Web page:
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The Royal Enfield Meteor 350 rolls onto Philippine soil

An affordable way to get into the cool bike lifestyle

The Meteor 350's price should get prospective riders excited. PHOTO FROM ROYAL ENFIELD

Late last year, we received confirmation that Royal Enfield’s newest product would debut in the Philippines in 2021. Through its official distributor, Hardcore Brothers Custom, the Meteor 350 has been unveiled through a virtual launch presented by Vimal Sumbly, business head for APAC markets, and Mark Wells, product strategy and industrial design head.

Stylish, approachable and affordable, the new bike promises to entice new riders into the Royal Enfield lifestyle.

The Meteor 350 is a single-cylinder cruiser designed and developed at Royal Enfield’s two state-of-the-art technical centers in Chennai (India) and Bruntingthorpe (UK), with manufacturing based in India.

It may be basic, but this bike doesn't lack soul. PHOTO FROM ROYAL ENFIELD

Its classic lines are characterized by its 15L teardrop fuel tank, forward foot controls, sit-up-and-beg handlebar, and low seat height of just 765mm. Intended to be an accessible motorcycle for riders who are moving up from small-displacement bikes, or as a stylish urban runabout or back-road explorer for collectors, the Meteor uses an all-new J Platform with a twin-cradle chassis and a 349cc air- and oil-cooled single-cylinder engine.

The motor delivers a distinctive “thumping” exhaust note while generating 20.2hp and 27Nm at 4,000rpm. These aren’t earth-shaking numbers by any measure, but legions of Bullet and Classic owners will attest to the fact that, in the real world, it’s enough to get you going at a brisk pace while enjoying the scenery. The electronic fuel-injection system has been optimized for dependable starting and linear acceleration while only requiring a minimum of 87-octane gasoline. A five-speed gearbox, a seven-plate clutch that feels light, antilock brakes, and tubeless tires round out the essential hardware. The suspension uses a 41mm fork with 130mm of travel, while the rear shocks have a six-step adjustable preload. Curb weight is 191kg, wet.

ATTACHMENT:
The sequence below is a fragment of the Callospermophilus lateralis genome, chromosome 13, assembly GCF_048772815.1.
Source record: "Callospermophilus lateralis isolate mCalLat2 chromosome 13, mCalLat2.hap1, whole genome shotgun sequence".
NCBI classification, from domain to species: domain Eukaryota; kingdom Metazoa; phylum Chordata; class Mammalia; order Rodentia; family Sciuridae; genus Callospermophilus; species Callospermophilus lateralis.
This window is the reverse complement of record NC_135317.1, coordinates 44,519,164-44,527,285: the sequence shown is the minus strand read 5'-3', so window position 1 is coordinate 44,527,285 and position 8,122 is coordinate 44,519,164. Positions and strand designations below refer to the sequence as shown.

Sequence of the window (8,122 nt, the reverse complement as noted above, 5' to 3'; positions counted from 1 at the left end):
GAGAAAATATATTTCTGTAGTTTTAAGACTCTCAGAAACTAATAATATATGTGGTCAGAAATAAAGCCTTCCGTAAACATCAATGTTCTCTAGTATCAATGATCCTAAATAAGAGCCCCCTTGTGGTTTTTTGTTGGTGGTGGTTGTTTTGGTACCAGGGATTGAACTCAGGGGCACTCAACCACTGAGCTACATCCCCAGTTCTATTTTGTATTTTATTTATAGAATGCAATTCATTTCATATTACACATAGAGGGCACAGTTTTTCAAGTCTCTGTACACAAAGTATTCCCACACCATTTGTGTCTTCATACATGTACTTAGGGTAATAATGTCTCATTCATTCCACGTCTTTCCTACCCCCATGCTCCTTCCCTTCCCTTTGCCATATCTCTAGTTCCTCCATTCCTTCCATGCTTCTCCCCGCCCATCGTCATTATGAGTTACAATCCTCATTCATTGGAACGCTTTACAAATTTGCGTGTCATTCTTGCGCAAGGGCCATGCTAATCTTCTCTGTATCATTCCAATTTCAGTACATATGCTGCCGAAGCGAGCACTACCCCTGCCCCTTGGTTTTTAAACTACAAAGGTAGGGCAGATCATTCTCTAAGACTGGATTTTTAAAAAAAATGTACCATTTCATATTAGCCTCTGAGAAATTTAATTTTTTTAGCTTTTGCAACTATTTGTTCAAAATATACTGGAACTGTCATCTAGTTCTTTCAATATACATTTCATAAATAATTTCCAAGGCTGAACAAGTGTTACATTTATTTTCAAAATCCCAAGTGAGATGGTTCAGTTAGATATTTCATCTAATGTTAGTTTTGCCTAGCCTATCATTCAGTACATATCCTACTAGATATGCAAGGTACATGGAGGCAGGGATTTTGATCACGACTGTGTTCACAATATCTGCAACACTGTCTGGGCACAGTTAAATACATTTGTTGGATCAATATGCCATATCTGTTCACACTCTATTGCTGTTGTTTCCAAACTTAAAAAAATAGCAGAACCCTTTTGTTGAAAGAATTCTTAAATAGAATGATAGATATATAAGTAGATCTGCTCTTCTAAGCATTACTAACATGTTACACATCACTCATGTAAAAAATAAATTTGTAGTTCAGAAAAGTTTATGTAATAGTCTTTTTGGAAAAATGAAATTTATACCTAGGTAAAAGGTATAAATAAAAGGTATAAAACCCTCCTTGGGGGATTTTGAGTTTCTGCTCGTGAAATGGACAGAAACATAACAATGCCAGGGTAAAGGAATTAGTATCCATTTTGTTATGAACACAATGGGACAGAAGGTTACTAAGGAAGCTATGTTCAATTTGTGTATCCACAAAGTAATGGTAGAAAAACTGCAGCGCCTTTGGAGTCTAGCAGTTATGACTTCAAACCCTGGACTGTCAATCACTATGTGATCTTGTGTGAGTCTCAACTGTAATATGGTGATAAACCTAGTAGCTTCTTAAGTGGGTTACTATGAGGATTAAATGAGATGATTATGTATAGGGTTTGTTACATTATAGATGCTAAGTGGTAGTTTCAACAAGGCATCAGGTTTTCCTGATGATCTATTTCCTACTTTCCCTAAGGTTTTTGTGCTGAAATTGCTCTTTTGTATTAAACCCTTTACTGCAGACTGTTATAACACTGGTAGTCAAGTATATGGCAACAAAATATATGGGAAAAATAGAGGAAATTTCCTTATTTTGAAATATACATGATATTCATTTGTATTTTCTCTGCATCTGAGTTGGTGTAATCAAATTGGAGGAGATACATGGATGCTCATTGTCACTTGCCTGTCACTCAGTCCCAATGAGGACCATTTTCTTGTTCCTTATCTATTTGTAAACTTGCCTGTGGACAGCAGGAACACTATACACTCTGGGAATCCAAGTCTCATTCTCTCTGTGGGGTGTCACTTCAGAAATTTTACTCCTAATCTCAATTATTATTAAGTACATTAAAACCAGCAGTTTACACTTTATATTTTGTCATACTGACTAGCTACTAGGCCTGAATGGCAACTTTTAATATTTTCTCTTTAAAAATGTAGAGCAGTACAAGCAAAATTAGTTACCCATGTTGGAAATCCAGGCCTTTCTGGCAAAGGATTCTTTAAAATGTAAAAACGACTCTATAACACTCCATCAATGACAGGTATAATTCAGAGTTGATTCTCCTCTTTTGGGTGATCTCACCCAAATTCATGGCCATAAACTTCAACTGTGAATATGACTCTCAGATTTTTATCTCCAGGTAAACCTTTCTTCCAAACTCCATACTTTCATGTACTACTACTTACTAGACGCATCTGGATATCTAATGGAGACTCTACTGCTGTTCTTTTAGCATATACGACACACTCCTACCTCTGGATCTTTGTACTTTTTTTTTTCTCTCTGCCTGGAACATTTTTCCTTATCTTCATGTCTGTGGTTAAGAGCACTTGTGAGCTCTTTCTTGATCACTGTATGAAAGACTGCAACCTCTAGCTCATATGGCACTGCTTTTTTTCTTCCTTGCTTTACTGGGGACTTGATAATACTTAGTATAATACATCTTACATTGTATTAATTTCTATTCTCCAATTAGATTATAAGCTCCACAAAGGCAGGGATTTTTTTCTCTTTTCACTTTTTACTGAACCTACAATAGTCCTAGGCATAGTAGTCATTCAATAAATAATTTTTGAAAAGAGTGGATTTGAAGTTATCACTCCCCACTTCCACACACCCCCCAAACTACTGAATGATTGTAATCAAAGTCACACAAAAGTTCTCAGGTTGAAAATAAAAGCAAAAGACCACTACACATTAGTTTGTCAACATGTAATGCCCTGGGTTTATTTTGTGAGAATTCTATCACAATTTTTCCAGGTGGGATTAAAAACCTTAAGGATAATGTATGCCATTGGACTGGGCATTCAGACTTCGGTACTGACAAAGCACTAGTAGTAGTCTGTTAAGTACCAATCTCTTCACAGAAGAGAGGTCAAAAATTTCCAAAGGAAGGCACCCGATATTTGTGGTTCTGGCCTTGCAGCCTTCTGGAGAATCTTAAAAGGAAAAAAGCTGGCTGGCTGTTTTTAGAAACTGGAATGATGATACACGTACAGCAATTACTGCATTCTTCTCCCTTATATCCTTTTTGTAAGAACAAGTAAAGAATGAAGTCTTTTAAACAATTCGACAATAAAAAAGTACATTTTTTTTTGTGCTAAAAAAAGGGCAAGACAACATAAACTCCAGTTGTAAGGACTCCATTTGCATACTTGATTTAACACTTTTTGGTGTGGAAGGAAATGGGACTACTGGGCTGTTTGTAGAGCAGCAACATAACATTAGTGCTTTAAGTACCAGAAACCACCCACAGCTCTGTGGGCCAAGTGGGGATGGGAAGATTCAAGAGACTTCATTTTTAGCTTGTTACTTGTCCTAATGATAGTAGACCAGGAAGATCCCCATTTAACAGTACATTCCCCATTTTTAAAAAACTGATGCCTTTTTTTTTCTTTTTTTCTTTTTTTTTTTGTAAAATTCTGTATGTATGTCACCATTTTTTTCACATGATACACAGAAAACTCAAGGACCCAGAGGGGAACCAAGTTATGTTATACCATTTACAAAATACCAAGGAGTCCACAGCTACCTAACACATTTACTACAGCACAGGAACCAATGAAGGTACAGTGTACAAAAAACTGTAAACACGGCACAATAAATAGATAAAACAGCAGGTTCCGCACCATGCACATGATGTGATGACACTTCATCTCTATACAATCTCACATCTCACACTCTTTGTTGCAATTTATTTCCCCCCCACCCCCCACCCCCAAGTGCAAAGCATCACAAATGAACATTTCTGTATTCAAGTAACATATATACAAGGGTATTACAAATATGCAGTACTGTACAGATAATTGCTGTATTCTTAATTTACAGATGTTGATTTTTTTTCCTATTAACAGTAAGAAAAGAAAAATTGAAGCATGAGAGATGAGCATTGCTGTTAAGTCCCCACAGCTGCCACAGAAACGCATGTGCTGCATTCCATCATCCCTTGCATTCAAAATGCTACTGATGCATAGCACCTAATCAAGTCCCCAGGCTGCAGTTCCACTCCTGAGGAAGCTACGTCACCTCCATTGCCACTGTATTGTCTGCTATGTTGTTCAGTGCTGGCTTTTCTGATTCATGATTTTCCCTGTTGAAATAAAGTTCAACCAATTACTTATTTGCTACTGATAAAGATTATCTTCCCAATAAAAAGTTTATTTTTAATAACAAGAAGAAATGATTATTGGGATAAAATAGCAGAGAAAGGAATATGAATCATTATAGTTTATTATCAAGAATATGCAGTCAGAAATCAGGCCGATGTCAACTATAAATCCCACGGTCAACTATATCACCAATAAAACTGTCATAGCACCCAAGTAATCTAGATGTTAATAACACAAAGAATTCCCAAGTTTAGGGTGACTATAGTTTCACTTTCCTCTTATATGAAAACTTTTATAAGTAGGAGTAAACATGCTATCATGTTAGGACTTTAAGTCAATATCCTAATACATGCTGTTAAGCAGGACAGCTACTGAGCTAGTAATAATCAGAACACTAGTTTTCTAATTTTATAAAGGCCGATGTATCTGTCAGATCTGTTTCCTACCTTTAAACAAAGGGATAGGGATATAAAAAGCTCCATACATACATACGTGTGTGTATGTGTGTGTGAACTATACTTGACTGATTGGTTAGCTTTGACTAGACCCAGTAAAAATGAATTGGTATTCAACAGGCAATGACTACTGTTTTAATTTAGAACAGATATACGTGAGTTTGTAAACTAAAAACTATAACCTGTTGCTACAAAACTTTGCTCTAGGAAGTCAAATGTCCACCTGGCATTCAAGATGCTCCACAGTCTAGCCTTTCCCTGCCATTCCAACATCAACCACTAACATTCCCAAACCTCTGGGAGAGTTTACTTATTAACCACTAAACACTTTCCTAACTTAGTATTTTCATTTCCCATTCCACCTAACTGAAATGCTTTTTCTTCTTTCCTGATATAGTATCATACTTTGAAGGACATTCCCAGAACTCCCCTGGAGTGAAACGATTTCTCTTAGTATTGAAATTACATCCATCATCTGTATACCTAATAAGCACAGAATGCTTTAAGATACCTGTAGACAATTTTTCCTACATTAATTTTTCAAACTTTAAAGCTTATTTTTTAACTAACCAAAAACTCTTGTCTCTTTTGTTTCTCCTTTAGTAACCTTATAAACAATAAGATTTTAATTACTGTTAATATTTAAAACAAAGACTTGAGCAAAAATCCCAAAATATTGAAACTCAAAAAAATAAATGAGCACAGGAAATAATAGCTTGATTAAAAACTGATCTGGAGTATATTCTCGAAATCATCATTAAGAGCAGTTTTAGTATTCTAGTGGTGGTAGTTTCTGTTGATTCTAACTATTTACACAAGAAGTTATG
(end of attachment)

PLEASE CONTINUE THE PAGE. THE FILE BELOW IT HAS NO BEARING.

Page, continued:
A newly developed frame houses the 349cc single-cylinder engine. PHOTO FROM ROYAL ENFIELD

The Royal Enfield Tripper navigation pod debuts on the Meteor as well. Situated beside the analog-style digital clock, it works with Google Maps and the Royal Enfield App to display turn-by-turn directional cues. The Tripper will also be made available as an accessory for other Royal Enfield models.

While the Meteor may be thin on features apart from the Tripper, Royal Enfield is proud of the fact that it delivers on the “pure” or soulful part of riding. With undeniably beautiful styling to set the mood, the rider is presented with a well-padded seat, a comfortable riding position, and a handsomely styled digital/analog pod. The electronically injected engine starts up quickly and drama-free (Classic owners might be in for a shock right there), and it revs cleanly with just the faintest hint of vibration at the 4,000rpm mark. The sub-400cc displacement will put off customers who need an expressway-legal bike (Royal Enfield has its Himalayan and 650 Twins for that), but urban riders and those in the Visayas and Mindanao regions should have no issue especially when considering the pricing.

Pick one from the Meteor 350's three flavors. PHOTOS FROM ROYAL ENFIELD

Three editions of the Meteor are available: Fireball, Stellar and Supernova. The Fireball (P232,000) is available with either red or yellow fuel tank color and matching wheel rim lining, while the rest of the bike gets blacked-out treatment including the finish on the cylinder-head fins. The Stellar (P241,000) can be had with red, blue or matte-black tanks and color-matched body components along with chrome handlebars and exhaust system, and a small backrest for the pillion. The top-of-the-line Supernova (P252,000) comes in dual-tone blue or brown with matching body parts, machined wheels, and a choice of premium seats and a windscreen.

Andy Leuterio

Andy is both an avid cyclist and a car enthusiast who has finally made the shift to motorcycles. You've probably seen him on his bicycle or motorbike overtaking your crawling car. He is our motorcycle editor and the author of the ‘Quickshift’ column.